The most useful information concerns the number of visitors. Thus, during a randomly selected eleven-month period of time (July 1, 2006 - May 31, ç2007), the opening web page of the maze was accessed by 465 visitors (*) (as identified by their IP addresses). Of these, 414 represented the five continents in the following proportions: Europe (40.3%), America (36.0%), Asia (19.3%), Australia (3.9%), and Africa (0.5%). 49 different countries were represented, topped by the U.S.A. (102 visitors), Finland (74), South Korea (18), Canada (17), Spain (15), Australia (13), Israel (13), Japan (12), France (11), China (10) and the U.K. (10). The system failed to identify 51 visitors’ country of origin and registered them as “unknown”.

The above figures inevitably include visitors who just wanted to take a quick look at the web page or who did in fact search for entirely different types of websites. The information collected for the second web page of the maze was therefore assumed to be more informative for the present purposes. After all, its 190 visitors would not have found the second web page had they not demonstrated at least some interest in logical-mathematical language tasks (when solving the task presented on the opening web page). 175 of them represented 30 different countries, the continental distribution of which was similar to that for the opening web page: Europe (49.7%), America (29.1%), Asia (16.6%), Australia (4.0%), and Africa (0.6%). The top ten countries were Finland (57 visitors), the U.S.A. (32), Canada (10), Japan (9), Hungary (7), Spain (7), Australia (6), Israel (6), South Korea (5), and the U.K. (5). The 15 remaining visitors were of “unknown” origin.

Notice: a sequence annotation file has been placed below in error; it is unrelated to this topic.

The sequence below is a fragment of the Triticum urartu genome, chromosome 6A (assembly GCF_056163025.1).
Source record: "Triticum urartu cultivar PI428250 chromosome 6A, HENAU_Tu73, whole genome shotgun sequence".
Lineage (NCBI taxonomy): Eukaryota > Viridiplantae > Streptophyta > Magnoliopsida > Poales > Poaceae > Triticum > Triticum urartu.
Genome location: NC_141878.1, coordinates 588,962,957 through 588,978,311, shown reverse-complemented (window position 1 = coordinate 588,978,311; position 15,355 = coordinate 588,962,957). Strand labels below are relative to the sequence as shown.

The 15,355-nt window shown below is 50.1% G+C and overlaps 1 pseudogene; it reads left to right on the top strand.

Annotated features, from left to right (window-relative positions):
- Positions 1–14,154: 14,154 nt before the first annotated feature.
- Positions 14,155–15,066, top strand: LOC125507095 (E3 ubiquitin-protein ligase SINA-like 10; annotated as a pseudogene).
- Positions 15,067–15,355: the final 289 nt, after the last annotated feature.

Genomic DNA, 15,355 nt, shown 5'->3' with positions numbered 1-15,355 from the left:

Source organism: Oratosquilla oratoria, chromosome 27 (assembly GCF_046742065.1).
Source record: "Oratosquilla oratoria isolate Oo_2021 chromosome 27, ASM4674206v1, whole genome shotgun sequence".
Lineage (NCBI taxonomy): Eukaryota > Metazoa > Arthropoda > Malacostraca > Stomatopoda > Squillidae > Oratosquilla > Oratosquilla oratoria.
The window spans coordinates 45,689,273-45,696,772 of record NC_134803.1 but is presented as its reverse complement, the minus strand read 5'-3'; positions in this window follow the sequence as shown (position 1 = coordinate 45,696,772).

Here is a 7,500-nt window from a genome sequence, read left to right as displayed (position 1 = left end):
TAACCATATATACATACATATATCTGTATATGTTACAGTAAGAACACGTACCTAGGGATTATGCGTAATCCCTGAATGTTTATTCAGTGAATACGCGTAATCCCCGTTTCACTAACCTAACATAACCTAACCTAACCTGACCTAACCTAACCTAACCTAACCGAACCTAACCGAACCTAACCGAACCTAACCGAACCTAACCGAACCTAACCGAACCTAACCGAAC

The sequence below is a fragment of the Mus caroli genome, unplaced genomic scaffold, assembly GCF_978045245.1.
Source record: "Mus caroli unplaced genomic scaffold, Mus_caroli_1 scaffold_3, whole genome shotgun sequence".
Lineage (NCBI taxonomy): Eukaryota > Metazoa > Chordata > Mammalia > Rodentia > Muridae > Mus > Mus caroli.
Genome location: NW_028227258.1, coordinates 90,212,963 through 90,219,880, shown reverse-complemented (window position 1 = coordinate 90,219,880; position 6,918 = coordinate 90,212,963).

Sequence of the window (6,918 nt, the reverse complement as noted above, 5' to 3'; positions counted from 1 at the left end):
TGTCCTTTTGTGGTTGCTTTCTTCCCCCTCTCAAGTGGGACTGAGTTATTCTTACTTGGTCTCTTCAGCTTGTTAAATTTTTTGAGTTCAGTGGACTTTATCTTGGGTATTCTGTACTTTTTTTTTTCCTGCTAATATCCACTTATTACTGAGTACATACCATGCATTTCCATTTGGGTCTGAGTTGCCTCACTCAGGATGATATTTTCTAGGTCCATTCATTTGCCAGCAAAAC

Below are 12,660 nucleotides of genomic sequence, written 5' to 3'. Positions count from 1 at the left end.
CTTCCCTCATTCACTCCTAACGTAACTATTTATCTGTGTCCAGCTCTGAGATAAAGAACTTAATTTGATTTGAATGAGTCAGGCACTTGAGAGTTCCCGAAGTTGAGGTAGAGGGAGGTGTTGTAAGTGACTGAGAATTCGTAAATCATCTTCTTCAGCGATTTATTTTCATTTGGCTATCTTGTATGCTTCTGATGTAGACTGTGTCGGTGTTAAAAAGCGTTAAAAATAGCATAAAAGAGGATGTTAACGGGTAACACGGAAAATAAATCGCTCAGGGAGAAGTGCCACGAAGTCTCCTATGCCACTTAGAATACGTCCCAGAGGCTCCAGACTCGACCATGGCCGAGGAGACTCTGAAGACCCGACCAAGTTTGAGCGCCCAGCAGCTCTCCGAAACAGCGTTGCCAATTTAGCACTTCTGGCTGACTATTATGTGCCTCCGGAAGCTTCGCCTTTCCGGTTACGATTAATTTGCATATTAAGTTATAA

All web pages (other than the opening web page) have deliberately been left ‘orphan’ (i.e. they are not linked to other web pages) and cannot be found by search engines. Therefore, at least in theory, for any given web page, each visitor must have seen and solved all preceding language tasks. The number of visitors was therefore expected to drop gradually from the opening web page towards the closing web page of the maze. This assumption proved to be true; yet the decrease in the number of visitors was unexpectedly strong. Only 44 visitors solved the second task and continued into the parallel routing system of the maze (where visitors are required to choose one of two possible routes; see Palmberg 2006b for more details).

The number of visitors continued to drop towards the closing web page. 24 visitors went missing in the parallel routing system, thus producing an average dropout rate of three to four visitors per task. By the time the visitors had reached the web page containing the final task, their number had been reduced to ten. Only seven visitors completed the final task and continued to the closing web page. They represented the following countries: Finland (3), Israel (2), Australia (1), and Canada (1).